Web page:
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Boris Sidis, Ph.D.

Simon P. Goodhart, M.D.

© 1904




THE psychological examination, the study of the hypnoidal and hypnoidic states, the marked intelligence of Mr. Hanna, clearly demonstrated to us that the forgotten memories were not lost, that the primary personality was buried deep down within the regions of his subconscious, and that he was in what may be termed a secondary state.

            Our line of work, therefore, lay clearly defined before us. The subconscious primary personality must be stimulated, brought to the surface as often as possible and finally the two personalities must be merged into one.

            As Mr. Hanna could not be put into the hypnotic state, it was necessary to find a course of procedure by means of which the buried personality could be brought to the surface.

            For the purpose of closer observation and experimentation, Mr. Hanna was brought to New York, where facilities were afforded for carrying on the work.

            Mr. Hanna was constantly under our immediate observation and was closely watched day and night. The method now to be employed was that of stimulation. The lost memories being present in a subconscious state, the object was to stimulate that subconscious state and force it to the surface of upper consciousness. This could be accomplished by suddenly bringing the young man into an entirely new and different environment which should afford to him a mass of new and intense stimuli. At home Mr.  Hanna was confined to a more or less monotonous and narrow sphere; living in a village, the scenes were daily the same; his existence lay in the same beaten track; his life was unvaried and uneventful. The faces he saw, the scenes and conditions about him, tended to perpetuate the same mental state. His mind was slumbering in the quiet puritanical environment in which he was leading a more or less vegetative existence.

            The lost memories existing in the subconscious were in an inert state and could not possibly come to life under the conditions in which he lived. It was necessary, therefore, to confront him with experiences which, although new to this secondary state, were nevertheless within the range of his former life experience, but such as to strongly interest him, impress, dazzle and bewilder him. A flood of experiences which the secondary state could not assimilate had to be suddenly forced into his mind. The secondary self would not absorb it; the experiences would be too sudden, too strange and vast. The secondary state would fall into the background, and make possible the emergence of the old primary personality.

            On the evening of his arrival, in the company of his brother, we took Mr. Hanna to a brilliantly lighted popular restaurant. The place was fairly alive with people, and during the dinner the general conversation was made lively and stimulating. Stories and anecdotes were told, followed by general laughter, which all but Mr. Hanna appreciated. Merry scenes and gay music added to the brilliancy. All this fairly bewildered the young clergyman. The stories, as a rule, failed to be understood by him, and he was sorely puzzled at the outbursts of laughter that followed. His secondary personality, never having had such experience, could not comprehend the meaning and significance of the various remarks and anecdotes. The fact that his own brother saw fun and humor in the stories puzzled him still more.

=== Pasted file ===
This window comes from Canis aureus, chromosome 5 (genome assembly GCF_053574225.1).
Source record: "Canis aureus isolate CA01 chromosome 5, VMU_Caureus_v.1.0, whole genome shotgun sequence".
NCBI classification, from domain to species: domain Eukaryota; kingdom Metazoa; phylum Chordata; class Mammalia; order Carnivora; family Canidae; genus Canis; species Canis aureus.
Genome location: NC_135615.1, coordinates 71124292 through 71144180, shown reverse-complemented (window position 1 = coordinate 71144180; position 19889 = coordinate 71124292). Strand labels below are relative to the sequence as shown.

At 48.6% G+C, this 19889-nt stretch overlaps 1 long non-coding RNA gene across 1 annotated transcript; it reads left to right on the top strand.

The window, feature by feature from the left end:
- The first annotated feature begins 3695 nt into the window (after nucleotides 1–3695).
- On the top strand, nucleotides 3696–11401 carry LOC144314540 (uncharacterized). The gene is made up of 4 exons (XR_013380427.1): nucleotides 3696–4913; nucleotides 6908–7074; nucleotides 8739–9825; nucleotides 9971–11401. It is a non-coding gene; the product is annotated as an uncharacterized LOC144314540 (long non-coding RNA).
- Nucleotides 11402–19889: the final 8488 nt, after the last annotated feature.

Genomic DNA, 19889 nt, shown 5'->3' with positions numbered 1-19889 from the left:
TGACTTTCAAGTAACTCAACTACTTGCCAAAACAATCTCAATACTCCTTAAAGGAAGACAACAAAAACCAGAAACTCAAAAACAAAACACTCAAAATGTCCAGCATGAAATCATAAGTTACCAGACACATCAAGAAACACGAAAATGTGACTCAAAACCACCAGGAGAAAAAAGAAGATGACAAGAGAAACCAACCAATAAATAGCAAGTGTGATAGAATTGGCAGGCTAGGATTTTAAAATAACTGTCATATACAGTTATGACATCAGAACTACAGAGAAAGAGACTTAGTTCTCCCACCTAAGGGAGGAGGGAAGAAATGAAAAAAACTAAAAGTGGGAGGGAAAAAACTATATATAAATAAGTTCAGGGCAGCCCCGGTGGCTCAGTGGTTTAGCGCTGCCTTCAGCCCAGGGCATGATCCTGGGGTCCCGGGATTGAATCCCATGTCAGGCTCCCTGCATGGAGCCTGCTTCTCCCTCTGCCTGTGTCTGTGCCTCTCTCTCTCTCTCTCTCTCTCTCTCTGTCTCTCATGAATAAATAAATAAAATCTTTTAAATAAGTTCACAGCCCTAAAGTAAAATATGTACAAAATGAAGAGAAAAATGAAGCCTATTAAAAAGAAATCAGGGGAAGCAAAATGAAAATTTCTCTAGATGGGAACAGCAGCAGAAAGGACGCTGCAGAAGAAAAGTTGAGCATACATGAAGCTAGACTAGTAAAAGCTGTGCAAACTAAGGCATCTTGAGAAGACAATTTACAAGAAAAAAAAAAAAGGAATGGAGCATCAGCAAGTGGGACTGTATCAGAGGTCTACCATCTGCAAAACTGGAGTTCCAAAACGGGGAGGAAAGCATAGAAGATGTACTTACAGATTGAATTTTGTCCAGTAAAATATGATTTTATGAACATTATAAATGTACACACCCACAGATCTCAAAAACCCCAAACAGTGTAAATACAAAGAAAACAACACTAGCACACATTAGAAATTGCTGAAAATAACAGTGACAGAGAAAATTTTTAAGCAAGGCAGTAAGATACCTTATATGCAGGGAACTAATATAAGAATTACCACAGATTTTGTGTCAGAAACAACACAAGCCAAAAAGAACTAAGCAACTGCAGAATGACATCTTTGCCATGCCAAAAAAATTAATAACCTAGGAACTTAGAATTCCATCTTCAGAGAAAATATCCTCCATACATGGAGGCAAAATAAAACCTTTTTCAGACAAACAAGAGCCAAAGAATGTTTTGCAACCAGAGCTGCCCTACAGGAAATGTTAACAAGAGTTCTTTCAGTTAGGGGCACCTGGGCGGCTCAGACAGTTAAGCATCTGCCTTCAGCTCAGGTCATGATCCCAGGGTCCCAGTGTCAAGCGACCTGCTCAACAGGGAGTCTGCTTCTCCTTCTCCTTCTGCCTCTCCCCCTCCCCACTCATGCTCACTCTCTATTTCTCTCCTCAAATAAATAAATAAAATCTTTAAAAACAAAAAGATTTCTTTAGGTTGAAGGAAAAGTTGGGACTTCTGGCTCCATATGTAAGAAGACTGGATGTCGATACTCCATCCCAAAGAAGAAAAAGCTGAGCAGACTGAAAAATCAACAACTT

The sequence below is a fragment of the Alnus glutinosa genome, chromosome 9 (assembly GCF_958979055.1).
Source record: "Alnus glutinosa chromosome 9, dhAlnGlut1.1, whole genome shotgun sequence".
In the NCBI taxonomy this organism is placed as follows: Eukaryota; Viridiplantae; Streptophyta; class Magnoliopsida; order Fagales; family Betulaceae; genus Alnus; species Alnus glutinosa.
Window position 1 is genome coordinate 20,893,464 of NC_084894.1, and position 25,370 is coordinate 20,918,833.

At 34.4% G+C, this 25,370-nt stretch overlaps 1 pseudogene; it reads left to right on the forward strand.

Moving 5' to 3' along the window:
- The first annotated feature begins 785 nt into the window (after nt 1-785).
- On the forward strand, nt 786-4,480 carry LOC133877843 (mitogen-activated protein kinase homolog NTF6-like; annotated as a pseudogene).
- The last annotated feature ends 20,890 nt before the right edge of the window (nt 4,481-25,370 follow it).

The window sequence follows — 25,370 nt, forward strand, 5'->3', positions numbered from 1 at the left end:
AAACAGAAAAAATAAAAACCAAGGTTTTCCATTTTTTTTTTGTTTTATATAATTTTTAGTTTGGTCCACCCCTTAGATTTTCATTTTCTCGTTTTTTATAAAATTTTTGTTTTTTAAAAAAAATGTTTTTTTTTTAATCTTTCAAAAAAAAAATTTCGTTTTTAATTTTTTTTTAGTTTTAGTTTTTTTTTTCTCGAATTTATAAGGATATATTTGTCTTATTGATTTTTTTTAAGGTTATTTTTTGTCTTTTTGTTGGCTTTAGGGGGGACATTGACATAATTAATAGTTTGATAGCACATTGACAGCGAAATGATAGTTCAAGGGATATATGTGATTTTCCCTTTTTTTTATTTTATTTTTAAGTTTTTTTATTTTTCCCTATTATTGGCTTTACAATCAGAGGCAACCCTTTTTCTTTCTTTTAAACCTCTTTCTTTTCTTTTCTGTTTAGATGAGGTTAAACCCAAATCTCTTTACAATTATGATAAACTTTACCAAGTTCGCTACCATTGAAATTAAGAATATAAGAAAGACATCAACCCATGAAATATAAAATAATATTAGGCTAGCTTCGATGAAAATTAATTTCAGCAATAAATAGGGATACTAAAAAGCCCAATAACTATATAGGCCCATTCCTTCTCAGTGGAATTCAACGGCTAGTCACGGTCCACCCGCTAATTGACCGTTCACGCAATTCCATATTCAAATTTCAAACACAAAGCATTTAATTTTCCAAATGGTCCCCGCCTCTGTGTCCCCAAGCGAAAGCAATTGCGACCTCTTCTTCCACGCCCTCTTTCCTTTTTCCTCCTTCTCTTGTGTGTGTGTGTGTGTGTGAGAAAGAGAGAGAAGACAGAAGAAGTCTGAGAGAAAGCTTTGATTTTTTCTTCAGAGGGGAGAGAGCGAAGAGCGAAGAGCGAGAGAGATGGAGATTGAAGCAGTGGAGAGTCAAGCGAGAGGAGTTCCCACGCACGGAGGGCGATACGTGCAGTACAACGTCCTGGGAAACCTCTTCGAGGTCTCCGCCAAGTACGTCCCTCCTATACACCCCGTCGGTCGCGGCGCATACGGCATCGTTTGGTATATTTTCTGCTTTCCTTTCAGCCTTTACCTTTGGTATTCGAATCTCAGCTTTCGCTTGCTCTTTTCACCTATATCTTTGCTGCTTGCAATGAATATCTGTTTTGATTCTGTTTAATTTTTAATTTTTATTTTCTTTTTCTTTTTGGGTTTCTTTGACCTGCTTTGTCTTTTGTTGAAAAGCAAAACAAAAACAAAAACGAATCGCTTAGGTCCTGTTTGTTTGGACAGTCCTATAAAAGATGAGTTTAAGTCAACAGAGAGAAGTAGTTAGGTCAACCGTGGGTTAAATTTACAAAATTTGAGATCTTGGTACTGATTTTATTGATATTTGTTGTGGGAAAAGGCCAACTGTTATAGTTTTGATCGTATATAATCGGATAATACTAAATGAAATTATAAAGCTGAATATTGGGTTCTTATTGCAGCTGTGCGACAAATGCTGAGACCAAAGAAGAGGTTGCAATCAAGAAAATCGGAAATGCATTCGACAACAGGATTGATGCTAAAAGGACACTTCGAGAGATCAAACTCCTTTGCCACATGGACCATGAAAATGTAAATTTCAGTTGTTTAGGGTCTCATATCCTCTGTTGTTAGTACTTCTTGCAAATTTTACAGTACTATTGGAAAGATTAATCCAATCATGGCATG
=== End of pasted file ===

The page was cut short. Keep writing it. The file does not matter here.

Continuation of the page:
Mr. Hanna heard the strains of a mandolin in an adjoining room. He thought the music “pretty,” but could not imagine the form and nature of the instrument which could produce such “peculiar, though pretty sounds.” He had not tasted coffee since the accident, it was entirely a new beverage to him. The coffee helped to stimulate him both psychically and physiologically. His curiosity and interest were aroused and became very active. His attention was acute, fairly tingling with alertness to new incoming impressions. The phonograph, among other things, greatly interested him. He was kept for three hours under the pressure of a mass of various psychic stimuli.

            The subconscious was thus stimulated into activity and finally came fully to light. It required some hours before the psychic stimuli became summated and brought to light the primary personality.

            Amnesia is a dissociation of consciousness. The mental state of Mr. Hanna being of that nature, and, furthermore, of the type which may be characterized as complete amnesia, the dissociation was necessarily of a complete character. That is, the plane of cleavage between the consciousness up to the time of the accident and that since the accident was of such a nature as to sever all association between the two. The dissociation that had occurred within his mind was such that the old memories were in a subconscious state, while those recently acquired belonged to his present self-consciousness. It is therefore clear that if these subconscious memories in the form of the primary personality would be stimulated to come to the upper consciousness, the newly acquired memories, the secondary personality, would sink in their turn into subconscious life.

            Now in the type of amnesia to which this case belongs two individual systems of psychic states carry on their functions in an isolated and independent manner; one is the primary and the other the secondary. The rise of one system will be accompanied by the fall of the other, and the result will be an alternation of personality.  Such was the course of the case.

            Mr. Hanna’s first night in New York was spent at the house of Dr. G. The room-companion of the patient was his brother, Mr. J. H. The brother was instructed to call us, should anything of interest occur during the night.


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